Since varieties of wild allium grow in most U.S. regions, according to a pamphlet produced by the National Sustainable Agriculture Information Service, you can see this often white flower-topped grass growing in your own back yard. As long as you haven't treated your yard with pesticides, or you don't have lead in your soil, the wild onion or garlic is safe to eat. As you would with any foraged food, always wash it thoroughly first.
Smell the air. Often large groups of wild allium smell faintly of garlic or onion.
Look for tall, grasslike clumps of plants. Wild allium stalks are round and stronger than most other weeds.
Examine the plant's leaves. Wild allium has long, flat leaves. Very broad leaves may indicate Allium tricoccum, or ramps, which are also known as wild leeks.
Examine the plant's flowers. Allium flowers droop from the top of leafless stalks, are yellow or purple, but usually white, bell-shaped and have multiple points. A group of these small, drooping, star-shaped blooms appear from each flowering stalk. Their midveins are green.
Remove the plant at its root. Grasp the plant close to the ground, and lightly tug back and forth until you work the plant out of the ground, root and all. If you see a tiny onion at the end of the plant, it's wild leeks, onionweed, also known as Allium triquetrum or wild garlic, known as Allium ursinum.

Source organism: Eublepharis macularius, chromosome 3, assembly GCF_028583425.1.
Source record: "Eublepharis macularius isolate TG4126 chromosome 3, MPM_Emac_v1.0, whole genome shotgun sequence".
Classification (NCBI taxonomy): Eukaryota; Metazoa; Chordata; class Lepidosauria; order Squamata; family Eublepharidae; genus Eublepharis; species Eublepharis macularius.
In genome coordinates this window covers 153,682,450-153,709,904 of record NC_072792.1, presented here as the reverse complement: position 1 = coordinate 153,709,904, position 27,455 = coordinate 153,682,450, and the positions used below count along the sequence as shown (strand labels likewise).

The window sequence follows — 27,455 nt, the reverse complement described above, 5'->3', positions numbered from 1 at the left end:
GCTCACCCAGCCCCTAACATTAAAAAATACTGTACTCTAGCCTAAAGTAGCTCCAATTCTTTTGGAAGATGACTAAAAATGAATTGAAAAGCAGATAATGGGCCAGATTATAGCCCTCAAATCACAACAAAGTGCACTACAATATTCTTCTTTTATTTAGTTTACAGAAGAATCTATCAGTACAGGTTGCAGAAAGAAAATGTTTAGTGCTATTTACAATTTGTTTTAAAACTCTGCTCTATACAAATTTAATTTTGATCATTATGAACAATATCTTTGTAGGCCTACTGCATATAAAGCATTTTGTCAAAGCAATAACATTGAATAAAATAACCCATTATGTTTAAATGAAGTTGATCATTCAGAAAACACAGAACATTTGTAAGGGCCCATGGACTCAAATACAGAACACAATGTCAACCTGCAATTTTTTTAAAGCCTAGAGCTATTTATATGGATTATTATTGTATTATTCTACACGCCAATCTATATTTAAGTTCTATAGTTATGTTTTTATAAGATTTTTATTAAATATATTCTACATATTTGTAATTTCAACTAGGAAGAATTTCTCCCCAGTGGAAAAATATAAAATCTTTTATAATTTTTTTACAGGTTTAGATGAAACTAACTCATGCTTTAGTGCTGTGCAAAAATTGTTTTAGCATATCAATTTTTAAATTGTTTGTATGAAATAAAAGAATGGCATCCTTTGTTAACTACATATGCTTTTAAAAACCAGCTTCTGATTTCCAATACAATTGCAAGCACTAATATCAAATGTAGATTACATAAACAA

Bring your plants home and wash them thoroughly in water. Break a stalk in half. The taste should tell you what kind of wild allium you've picked: wild leeks, onionweed or wild garlic are the most likely varieties.
According to the Sacred Earth website, sometimes wild garlic leaves host fox tapeworm eggs, which can be fatal if ingested by humans unless they are detected early. Significantly reduce your risks of ingesting these eggs by thoroughly washing your food before eating it. Any food that grows near the ground where foxes live may host this species of tapeworm egg. Cooking or drying the leaves also eliminates much of your risk.